strange function

Discussion in 'C Programming' started by Bill Cunningham, Aug 31, 2010.

  1. I thought I didn't recognize this function. The site says it's
    non-standard. Is it even in ANSI C ? Does anyone know where it came from? I
    think I'll stick with fflsuh().

    http://www.cppreference.com/wiki/c/io/fpurge
     
    Bill Cunningham, Aug 31, 2010
    #1
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  2. "Bill Cunningham" <> writes:
    > I thought I didn't recognize this function. The site says it's
    > non-standard. Is it even in ANSI C ? Does anyone know where it came from? I
    > think I'll stick with fflsuh().
    >
    > http://www.cppreference.com/wiki/c/io/fpurge


    For the benefit of others who might be curious:

    fpurge was introduced in 4.4BSD. It's not in ANSI or ISO C (if it
    were, it wouldn't be non-standard, would it?). The cited web page
    is about C++, not C. And of course we all know that fflush()'s
    behavior on input streams is undefined (fpurge() apparently does
    on input streams what many people seem to think fflush() should do).

    --
    Keith Thompson (The_Other_Keith) <http://www.ghoti.net/~kst>
    Nokia
    "We must do something. This is something. Therefore, we must do this."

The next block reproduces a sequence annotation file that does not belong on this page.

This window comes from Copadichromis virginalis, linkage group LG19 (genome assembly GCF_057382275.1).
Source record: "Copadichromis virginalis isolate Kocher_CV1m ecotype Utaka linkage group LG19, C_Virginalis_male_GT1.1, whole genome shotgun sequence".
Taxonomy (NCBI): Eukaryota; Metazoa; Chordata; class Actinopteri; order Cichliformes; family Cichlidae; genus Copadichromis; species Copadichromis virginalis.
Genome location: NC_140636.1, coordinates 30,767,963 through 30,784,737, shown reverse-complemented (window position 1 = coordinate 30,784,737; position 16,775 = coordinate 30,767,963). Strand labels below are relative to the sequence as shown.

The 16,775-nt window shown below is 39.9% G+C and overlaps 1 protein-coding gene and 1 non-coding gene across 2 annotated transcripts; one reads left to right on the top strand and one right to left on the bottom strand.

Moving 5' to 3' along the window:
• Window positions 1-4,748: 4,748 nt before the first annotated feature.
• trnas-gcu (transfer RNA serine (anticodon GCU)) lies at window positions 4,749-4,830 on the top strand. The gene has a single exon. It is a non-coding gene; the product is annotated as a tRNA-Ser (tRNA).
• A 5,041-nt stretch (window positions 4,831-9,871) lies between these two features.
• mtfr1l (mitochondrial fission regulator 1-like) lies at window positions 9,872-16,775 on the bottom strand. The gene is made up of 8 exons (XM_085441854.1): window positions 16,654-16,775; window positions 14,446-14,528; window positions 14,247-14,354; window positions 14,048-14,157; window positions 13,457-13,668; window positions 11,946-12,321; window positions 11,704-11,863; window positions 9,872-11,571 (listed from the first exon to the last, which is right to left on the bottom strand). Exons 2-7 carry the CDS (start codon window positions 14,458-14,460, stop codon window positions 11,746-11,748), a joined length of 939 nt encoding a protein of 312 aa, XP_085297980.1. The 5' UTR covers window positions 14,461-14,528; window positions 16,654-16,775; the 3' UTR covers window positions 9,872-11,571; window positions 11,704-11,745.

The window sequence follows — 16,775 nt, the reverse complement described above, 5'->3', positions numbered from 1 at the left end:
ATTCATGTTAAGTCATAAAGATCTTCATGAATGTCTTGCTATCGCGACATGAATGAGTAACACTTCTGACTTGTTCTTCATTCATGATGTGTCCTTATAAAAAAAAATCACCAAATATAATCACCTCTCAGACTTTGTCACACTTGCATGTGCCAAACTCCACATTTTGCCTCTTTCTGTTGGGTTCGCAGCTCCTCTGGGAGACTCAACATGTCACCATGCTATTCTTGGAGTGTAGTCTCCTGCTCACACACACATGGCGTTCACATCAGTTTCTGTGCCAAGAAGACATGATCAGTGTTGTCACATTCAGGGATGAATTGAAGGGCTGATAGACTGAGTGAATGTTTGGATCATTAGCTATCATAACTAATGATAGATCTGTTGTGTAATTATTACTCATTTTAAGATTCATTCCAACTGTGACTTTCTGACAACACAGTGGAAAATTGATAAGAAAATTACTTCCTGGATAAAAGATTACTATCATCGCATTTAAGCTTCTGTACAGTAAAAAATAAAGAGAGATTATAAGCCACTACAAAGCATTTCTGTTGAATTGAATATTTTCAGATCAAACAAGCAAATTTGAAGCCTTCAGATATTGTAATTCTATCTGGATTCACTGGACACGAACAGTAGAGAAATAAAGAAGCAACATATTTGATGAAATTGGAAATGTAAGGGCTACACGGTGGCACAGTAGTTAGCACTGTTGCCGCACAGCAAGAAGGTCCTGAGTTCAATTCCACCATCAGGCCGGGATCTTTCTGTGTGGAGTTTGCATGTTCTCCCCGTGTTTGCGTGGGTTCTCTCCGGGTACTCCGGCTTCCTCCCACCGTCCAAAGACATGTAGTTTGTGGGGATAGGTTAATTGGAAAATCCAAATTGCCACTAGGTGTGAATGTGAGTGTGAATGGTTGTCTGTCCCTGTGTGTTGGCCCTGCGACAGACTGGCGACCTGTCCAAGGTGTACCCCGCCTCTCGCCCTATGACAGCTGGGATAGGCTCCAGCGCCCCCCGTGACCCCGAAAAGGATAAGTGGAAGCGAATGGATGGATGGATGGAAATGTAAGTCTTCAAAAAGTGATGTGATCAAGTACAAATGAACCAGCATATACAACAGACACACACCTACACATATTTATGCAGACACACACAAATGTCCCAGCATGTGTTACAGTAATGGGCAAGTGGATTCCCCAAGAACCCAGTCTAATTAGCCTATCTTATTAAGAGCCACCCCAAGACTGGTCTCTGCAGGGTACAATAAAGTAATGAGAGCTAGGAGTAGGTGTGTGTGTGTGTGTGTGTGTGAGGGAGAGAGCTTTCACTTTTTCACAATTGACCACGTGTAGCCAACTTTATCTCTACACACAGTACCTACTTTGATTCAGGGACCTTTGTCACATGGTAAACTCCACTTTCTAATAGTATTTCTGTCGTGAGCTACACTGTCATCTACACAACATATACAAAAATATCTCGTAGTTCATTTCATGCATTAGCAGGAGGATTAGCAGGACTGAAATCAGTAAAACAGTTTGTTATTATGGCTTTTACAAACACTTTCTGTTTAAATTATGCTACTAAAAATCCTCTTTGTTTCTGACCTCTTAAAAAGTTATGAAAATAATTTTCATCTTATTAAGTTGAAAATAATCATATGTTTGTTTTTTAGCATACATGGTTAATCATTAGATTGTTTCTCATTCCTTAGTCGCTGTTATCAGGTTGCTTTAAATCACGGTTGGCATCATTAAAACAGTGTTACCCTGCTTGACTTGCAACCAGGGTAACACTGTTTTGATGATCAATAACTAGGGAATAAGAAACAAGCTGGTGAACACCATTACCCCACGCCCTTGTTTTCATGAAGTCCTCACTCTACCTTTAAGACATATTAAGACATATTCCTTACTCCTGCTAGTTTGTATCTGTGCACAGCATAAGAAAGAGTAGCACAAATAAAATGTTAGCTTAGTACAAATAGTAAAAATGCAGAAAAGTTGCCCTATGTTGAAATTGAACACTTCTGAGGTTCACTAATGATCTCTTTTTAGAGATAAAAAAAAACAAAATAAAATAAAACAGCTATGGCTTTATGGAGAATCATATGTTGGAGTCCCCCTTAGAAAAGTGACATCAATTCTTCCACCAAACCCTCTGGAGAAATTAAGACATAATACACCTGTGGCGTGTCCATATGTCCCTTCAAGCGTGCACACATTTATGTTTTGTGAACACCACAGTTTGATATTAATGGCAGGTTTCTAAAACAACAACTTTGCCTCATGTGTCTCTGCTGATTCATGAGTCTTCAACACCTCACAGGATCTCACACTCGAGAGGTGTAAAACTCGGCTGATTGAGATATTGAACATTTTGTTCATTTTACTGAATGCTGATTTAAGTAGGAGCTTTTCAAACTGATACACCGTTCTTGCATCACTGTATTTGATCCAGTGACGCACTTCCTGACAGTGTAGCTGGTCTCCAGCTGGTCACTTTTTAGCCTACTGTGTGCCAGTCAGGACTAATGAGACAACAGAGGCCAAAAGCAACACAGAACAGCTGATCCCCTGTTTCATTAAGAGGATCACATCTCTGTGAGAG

-- Antony Jay and Jonathan Lynn, "Yes Minister"
     
    Keith Thompson, Aug 31, 2010
    #2
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  3. Vincenzo Mercuri wrote:

    > Try with "man 3 fpurge" on Linux. Among the other things it says:
    >
    > "[...] The function fpurge() was introduced in 4.4BSD and is not
    > available under Linux. The function __fpurge() was introduced
    > in Solaris, and is present in glibc 2.1.95 and later."


    Oh I see. A unix function.

    Bill
     
    Bill Cunningham, Aug 31, 2010
    #3
  4. Keith Thompson wrote:

    [snip]

    The cited web page
    > is about C++, not C.


    [snip]

    I thought it covered both myself. I've got some pretty good results with it.
    And just looking at the C part.

    Bill
     
    Bill Cunningham, Aug 31, 2010
    #4
  5. Keith Thompson <> writes:

    > "Bill Cunningham" <> writes:
    >> I thought I didn't recognize this function. The site says it's
    >> non-standard. Is it even in ANSI C ? Does anyone know where it came from? I
    >> think I'll stick with fflsuh().
    >>
    >> http://www.cppreference.com/wiki/c/io/fpurge

    >
    > For the benefit of others who might be curious:
    >
    > fpurge was introduced in 4.4BSD. It's not in ANSI or ISO C (if it
    > were, it wouldn't be non-standard, would it?). The cited web page
    > is about C++, not C. And of course we all know that fflush()'s
    > behavior on input streams is undefined (fpurge() apparently does
    > on input streams what many people seem to think fflush() should do).


    Also, for what it's worth, what it does to output streams is quite
    different to what fflush does to them.

    --
    Ben.
     
    Ben Bacarisse, Sep 1, 2010
    #5
  6. Ben Bacarisse wrote:

    > Also, for what it's worth, what it does to output streams is quite
    > different to what fflush does to them.